Tiny Rescue Robot Earns its Wings
Cockroaches were the inspiration for DASH+Wings, a flying robot that could help shed light on the evolution of bird flight.
CREDIT: K. Peterson, P. Birkmeyer, R. Dudley, R. S. Fearing
A robot resembling a winged cockroach may lead to better flying robots and could also shed light on the evolution of flight in birds and could, researchers say.
The 4-inch-long (10 centimeters) robot in question is named DASH, short for "Dynamic Autonomous Sprawled Hexapod." The speedy, lightweight mechanical bug is made of inexpensive off-the-shelf components; its six legs are driven by a battery-powered motor.
DASH started out without wings. Its designers suggested deploying DASH inside areas too cramped or dangerous for humans, such as collapsed buildings. Compared to the cockroach, however, DASH had certain limitations on where it could scamper. For instance, small robots find it fairly tricky to remain upright and stable while clambering over obstacles.
To help DASH tackle rough terrain, its designers added motorized flapping wings onto it from a store-bought toy. The resulting droid was named "DASH+Wings."
"Our overall goal is to give our robots the same all-terrain capabilities that other animals have," said researcher Ron Fearing, head of the Biomimetic Millisystems Lab at the University of California, Berkeley. "In the real world, there will be situations where flying is a better option than crawling, and other places where flying won't work, such as in confined or crowded spaces. We needed a hybrid running-and-flying robot."
The researchers found DASH+Wings had significantly improved mobility. For instance, it ran almost twice as fast as DASH, going from 2.2 feet (0.68 meters) per second with legs alone to 4.2 feet (1.29 meters) per second. The robot was also better at steeper inclines, going from an incline angle of 5.6 degrees to 16.9 degrees.
"With wings, we saw improvements in performance almost immediately," said Berkeley researcher Kevin Peterson. "Getting a doubling of speed from adding the wings was an exciting result for us."
The robot also was able to stay upright when descending, land on its feet and continue on its way. In comparison, "the wingless version of DASH could survive falls from eight stories tall, but it would sometimes land upside down, and where it landed was partly guided by luck," Peterson said.
The researchers think that future versions of the winged DASH bot could help search for survivors in collapsed buildings. "In confined spaces, crawling is a better way to navigate compared to flying however, there may be obstacles or passages that a crawling robot cannot navigate, and in these situations flight is necessary," Peterson told InnovationNewsDaily. "Applications also exist in the exploration of other hazardous areas and in reconnaissance."
Tree-dwellers versus ground-runners
Wind tunnel experiments showed that DASH+Wings was capable of gliding at an angle up to 24.7 degrees a finding that could help shed light on how flight evolved in birds, researchers said.
Scientists are currently split over whether the ancestors of today's flying birds were tree-dwellers or ground-runners. One idea is that ancient bird-like reptiles glided from tree to tree, a practice that evolved into flight. Another hypothesis is that they flapped their wings to help them run on the ground, which eventually helped them fly.
Fossil evidence of the origin of bird flight is limited, but robot models such as DASH+Wings could help resolve the debate, said researcher Robert Dudley, an animal flight expert at Berkeley.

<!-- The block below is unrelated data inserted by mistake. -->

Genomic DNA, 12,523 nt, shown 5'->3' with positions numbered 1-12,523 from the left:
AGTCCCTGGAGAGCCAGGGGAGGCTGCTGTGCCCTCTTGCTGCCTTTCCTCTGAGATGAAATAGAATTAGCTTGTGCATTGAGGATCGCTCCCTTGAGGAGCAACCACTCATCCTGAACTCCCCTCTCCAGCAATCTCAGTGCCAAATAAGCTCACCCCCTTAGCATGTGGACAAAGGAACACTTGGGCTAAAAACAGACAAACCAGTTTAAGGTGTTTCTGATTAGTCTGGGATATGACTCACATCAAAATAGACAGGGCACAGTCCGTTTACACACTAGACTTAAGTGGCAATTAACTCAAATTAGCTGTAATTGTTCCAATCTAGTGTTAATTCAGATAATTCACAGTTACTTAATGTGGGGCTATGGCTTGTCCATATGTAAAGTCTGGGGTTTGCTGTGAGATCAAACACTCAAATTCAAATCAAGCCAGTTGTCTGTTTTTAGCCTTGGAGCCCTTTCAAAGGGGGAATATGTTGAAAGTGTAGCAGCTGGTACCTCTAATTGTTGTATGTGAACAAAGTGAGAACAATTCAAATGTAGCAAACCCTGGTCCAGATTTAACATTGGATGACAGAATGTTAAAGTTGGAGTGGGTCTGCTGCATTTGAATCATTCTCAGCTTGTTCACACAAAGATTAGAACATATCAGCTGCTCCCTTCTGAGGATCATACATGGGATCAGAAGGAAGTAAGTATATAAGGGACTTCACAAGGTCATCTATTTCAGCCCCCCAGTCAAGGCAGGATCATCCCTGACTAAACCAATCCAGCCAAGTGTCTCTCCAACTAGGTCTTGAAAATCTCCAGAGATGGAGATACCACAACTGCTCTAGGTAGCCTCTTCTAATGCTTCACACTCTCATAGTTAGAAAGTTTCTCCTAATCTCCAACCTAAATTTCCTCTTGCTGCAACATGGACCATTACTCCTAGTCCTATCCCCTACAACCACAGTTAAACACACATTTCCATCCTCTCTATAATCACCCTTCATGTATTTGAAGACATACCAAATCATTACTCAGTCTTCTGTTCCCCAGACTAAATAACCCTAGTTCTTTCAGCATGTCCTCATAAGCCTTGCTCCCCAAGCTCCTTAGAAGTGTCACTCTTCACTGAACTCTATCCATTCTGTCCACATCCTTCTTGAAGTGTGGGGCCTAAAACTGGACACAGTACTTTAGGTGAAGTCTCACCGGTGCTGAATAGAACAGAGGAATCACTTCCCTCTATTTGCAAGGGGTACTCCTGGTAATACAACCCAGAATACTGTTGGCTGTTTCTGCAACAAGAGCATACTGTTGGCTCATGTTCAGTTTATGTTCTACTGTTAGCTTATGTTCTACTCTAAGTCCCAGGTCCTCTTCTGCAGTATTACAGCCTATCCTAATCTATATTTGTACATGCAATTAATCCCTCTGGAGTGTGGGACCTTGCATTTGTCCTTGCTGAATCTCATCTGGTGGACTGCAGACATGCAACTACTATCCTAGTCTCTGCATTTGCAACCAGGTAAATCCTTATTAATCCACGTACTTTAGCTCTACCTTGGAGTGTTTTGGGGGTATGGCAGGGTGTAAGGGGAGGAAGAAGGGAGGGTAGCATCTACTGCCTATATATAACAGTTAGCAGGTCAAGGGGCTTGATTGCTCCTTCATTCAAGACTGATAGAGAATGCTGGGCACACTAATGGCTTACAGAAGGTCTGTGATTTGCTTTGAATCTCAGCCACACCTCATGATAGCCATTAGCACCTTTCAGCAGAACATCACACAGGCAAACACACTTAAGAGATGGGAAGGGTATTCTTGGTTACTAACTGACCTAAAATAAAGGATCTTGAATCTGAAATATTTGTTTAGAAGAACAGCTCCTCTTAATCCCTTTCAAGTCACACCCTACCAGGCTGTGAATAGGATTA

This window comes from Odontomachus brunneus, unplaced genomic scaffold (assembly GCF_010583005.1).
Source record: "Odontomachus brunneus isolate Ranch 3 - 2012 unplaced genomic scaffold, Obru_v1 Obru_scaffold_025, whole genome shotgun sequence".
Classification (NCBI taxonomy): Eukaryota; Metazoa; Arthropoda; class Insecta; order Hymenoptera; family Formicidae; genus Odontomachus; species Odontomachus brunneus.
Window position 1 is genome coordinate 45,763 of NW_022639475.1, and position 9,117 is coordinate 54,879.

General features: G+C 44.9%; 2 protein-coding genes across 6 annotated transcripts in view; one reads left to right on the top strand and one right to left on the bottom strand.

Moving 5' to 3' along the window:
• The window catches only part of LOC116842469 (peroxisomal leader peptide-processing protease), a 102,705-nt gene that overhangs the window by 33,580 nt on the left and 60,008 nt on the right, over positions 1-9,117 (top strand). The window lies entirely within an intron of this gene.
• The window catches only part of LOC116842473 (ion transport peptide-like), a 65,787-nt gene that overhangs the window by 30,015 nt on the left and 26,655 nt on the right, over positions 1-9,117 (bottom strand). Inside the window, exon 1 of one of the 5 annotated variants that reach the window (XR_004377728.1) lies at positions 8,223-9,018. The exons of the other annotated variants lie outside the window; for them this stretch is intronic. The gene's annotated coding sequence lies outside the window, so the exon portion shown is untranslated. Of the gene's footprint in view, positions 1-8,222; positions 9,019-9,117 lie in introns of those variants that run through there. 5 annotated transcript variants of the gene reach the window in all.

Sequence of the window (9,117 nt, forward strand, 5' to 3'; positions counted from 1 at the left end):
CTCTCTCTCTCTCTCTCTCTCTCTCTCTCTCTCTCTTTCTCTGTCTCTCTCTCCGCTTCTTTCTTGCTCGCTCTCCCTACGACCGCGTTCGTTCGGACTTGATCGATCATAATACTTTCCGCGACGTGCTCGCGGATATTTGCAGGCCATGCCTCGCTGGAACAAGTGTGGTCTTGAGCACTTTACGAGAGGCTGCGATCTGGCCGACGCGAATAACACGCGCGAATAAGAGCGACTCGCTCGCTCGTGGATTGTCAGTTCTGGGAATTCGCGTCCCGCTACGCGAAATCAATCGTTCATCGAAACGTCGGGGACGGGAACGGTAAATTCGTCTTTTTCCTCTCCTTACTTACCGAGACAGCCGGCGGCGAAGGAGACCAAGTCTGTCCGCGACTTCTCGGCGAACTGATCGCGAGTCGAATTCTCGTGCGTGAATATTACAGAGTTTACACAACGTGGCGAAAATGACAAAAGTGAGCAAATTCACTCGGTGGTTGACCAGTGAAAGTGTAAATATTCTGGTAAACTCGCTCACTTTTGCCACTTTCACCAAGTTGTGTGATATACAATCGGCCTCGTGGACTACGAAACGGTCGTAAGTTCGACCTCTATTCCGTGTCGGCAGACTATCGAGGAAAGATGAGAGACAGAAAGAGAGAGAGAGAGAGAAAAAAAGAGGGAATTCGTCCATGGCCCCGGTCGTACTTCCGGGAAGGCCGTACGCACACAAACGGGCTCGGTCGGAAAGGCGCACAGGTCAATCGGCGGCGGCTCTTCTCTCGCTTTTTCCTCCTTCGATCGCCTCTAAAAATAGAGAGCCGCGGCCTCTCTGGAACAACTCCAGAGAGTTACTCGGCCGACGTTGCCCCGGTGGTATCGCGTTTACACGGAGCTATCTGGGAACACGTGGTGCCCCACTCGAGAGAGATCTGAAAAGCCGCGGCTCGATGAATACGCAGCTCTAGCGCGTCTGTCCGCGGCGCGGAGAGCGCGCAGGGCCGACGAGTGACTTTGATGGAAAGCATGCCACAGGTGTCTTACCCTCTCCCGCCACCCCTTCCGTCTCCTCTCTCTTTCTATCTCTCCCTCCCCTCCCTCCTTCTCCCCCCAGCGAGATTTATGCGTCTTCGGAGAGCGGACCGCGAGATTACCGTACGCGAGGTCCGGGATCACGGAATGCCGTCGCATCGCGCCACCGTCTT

Past computer models suggested that ground-dwellers would have had to triple their running speed to build up enough thrust for takeoff. Since DASH+Wings can only double its running speed not enough to launch it from the ground this suggests the ancestors of birds might have been gliding tree-dwellers instead.
"The fossil evidence we do have suggests that the precursors to early birds had long feathers on all four limbs, and a long tail similarly endowed with a lot of feathers, which would mechanically be more beneficial for tree-dwelling gliders than for runners on the ground," Dudley explained.
The winged version of DASH is not a perfect model for proto-birds, Dudley cautioned. For example, it has six legs instead of two, and its wings use a sheet of plastic rather than feathers. As such, it cannot provide a slam-dunk answer to the question of how bird flight evolved.
"What the experiments did do was to demonstrate the feasibility of using robot models to test hypotheses of flight origins," Dudley said. "It's the proof of concept that we can actually learn something useful about biological performance through systematic testing of a physical model."
Now the researchers are testing a winged, bipedal robot called BOLT ("Bipedal Ornithopter for Locomotion Transitioning") that more closely resembles the size and aerodynamics of precursors to flying birds. The aim is to better determine the most likely pathways evolution followed toward bird flight.
Understanding the origins of bird flight could in turn lead to improved flying robots, Peterson said.
"When studying the mechanics of animal locomotion, it is important to differentiate the features that animals have evolved for locomotion versus the features they have evolved for other purposes," he explained. "For example, several birds have large colorful tails which have evolved to attract a mate despite being aerodynamically inefficient. Understanding the initial evolution of flight in birds may give us better understanding of which morphological and kinematic features are the most important for a flying robot, leading to an overall improved design."
The researchers detailed their findings regarding DASH+Wings online Oct. 18 in the journal Bioinspiration and Biomimetics.